Try to name another instantly classic sportscar that has nearly 50 years of history upon which to draw. Go on. The fact is, you'll have a tough time coming up with anything to rival the Porsche 911's multi-generational run. It's a car known by single-word identifiers that demand reverence. Targa. GT3. Turbo. And, of course, Carrera. One of the most legendary model names in history carries on in obsessively improved sixth-generation form for 2010. Many would argue that a sportscar with that much lineage can be nothing else than a drop-top, and Porsche obliges with the 2010 911 Carrera and Carrera S cabriolet.
The 3.6-liter flat six that provides motivation for the 2010 911 Carrera cabriolet is good for 345 hp, more than double the original 911's power level. Carrera S models have even more fortified Wheaties, kicking out 385 hp. The underhood musculature is made possible by Porsche's deft embrace of the technological bleeding-edge. Direct Fuel Injection enables these engines to generate big power and remain flexible and responsive, an unimaginable trifecta for such a high-performing car not too long ago.
Porsche Doppelkupplung (PDK) sounds scary, but it's really a fiercely fast double-clutch gearbox that can be fitted in place of the standard six-speed manual. Team the PDK transmission with the optional Launch Control that's part of the Sport Chrono Plus Package, and you'll clobber acceleration numbers. The high-performance, seven-speed PDK that's available across the 911 range for the 2010 model year doesn't mean standard gear-bashers get the short shrift.
While there's plenty that's awesome about a transmission descended from the mighty Porsche 962 racecar, stirring your own still has an allure for many folks. For 2010, the standard six-speed manual has been strengthened with carbon-coated synchromesh on the first three gears, and triple synchronizers on first and second gear. Third gear is three percent taller, which bumps fuel economy without being noticeable to the old backside-dynamometer.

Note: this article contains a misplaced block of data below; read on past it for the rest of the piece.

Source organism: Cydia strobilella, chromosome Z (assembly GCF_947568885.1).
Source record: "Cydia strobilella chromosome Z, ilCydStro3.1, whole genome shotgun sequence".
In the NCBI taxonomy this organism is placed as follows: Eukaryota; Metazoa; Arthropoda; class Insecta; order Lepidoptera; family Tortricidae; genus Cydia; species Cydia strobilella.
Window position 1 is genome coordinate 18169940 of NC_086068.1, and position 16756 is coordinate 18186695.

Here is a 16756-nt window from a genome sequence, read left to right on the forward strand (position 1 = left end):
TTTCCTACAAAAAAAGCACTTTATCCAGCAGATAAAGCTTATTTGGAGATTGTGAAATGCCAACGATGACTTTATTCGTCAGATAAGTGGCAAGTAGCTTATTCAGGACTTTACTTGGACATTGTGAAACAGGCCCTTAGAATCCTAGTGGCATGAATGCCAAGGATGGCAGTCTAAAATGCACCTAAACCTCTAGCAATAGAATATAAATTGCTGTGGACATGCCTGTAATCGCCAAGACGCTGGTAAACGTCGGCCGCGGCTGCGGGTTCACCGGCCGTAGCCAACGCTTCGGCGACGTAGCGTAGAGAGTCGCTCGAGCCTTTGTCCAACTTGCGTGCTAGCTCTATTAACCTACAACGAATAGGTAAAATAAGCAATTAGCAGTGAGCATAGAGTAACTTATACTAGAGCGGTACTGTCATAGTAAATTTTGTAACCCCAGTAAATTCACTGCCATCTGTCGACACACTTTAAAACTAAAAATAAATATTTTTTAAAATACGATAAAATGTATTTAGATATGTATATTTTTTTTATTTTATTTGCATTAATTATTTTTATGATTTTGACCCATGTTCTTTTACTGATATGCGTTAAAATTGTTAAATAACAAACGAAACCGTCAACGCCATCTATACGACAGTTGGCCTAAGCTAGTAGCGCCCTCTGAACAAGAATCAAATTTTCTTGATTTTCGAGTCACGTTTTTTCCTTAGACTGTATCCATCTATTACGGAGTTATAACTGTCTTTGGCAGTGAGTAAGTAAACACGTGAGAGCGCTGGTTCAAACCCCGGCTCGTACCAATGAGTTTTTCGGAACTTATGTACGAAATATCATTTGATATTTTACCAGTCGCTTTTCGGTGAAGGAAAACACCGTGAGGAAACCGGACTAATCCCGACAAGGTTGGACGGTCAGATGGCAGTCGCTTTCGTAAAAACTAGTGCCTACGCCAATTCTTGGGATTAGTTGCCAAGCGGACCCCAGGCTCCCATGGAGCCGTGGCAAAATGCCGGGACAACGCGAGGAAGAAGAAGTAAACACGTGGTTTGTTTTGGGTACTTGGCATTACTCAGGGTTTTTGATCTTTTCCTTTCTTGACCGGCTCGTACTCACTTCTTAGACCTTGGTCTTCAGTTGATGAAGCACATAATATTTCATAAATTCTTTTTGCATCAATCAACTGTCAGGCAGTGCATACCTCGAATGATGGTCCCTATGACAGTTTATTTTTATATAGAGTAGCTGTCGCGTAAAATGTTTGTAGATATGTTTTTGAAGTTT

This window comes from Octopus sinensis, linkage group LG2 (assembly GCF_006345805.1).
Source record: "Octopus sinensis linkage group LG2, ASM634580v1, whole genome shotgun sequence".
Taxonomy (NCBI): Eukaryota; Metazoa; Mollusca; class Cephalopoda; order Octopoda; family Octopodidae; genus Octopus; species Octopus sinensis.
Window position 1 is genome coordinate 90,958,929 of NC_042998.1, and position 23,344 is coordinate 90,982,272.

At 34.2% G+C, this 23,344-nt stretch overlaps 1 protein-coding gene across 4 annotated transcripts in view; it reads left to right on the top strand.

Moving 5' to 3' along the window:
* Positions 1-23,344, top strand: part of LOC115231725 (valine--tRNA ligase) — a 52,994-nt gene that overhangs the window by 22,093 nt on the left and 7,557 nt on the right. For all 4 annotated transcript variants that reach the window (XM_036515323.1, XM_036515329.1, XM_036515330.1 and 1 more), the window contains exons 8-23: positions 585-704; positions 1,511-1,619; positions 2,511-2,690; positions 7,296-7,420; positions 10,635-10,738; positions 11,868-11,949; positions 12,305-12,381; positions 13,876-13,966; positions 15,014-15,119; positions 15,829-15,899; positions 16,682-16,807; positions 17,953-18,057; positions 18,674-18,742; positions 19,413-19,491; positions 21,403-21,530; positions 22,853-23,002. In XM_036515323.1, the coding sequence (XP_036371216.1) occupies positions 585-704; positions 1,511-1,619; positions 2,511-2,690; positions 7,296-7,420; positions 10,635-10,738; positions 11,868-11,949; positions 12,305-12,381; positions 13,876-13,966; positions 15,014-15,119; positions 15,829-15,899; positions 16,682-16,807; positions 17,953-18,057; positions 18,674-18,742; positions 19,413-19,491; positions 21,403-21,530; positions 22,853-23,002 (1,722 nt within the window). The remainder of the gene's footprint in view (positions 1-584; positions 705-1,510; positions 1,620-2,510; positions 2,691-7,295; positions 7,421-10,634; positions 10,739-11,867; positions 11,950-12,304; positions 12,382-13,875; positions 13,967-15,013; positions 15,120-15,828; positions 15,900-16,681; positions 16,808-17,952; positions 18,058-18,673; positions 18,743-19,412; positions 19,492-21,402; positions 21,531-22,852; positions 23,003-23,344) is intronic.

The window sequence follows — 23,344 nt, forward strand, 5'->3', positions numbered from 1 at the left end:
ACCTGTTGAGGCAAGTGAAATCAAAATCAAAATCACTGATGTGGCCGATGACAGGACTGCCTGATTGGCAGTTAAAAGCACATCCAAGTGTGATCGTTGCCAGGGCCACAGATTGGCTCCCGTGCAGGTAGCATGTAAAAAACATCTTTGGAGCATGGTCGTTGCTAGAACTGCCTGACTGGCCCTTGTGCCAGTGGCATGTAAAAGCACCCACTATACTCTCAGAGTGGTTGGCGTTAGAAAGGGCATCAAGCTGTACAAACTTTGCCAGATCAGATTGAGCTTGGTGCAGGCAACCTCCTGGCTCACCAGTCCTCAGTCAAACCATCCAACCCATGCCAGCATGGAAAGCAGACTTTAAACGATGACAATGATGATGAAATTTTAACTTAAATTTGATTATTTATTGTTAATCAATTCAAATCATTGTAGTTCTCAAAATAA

The stronger, slicker-shifting six-speed has a Start-Off Assistant standard for 2010. The system holds you in place on inclines, allowing smooth takeoffs instead of expensive roll-intos. Keeping the rear planted and the power flowing to the tarmac is the mission of the optional limited-slip differential, and it integrates seamlessly with Porsche Stability Management for confident traction.
When it's time to bring all the fun to a stop, Porsche Ceramic Composite Brakes are available as an option with telltale yellow brake calipers peeking out from behind the wheels. The 2010 Porsche Carrera stops as enthusiastically as it goes, clamping the brake rotors harder than a metal-forming press with enough capacity to rein in even the gods of speed.
Holding it all up is an expertly tuned suspension with gas dampers and multiple links in front and a five-arm design in the rear. Carrera S models are equipped standard with Porsche Active Suspension Management (PASM), and the system is optional on Carrera models. PASM-equipped 911s use re-tuned springs and sway bars to deliver a supple ride in “Normal” and “Sport” modes. PASM continually monitors suspension excursions and adjusts the dampers nearly instantly to reduce dive and squat. There's an active sport suspension based on PASM as well.
It's not all nuts and bolts and high performance. The 911 Carrera and Carrera S cabriolet are designed with an eye on the scales. Lighter weight translates into both increased performance and a smaller appetite for refined petroleum. Mileage numbers of 18 mpg city and 25 mpg highway are downright frugal. Pretty astounding for a convertible that returns supercar performance numbers and rings up at an MSRP of only $88,800 for the Carrera cabriolet and $99,800 for the Carrera S cabriolet. Try to find a car that's as durable, performs as well and, yes, is even practical.
Porsche also offers an unmatched ability to customize your 911 Carrera to fit your exact tastes. A panoply of seating, navigation, communication and entertainment options makes for a speedy, high-tech and ultra-comfortable convertible that operates in rarified air for a surprisingly reasonable starting price.
There is a reason for the long-serving primacy of the Porsche 911, and there's no arguing that a drop-top 911 Carrera or Carrera S would make the sun shine even on a rainy day when you slide behind the wheel.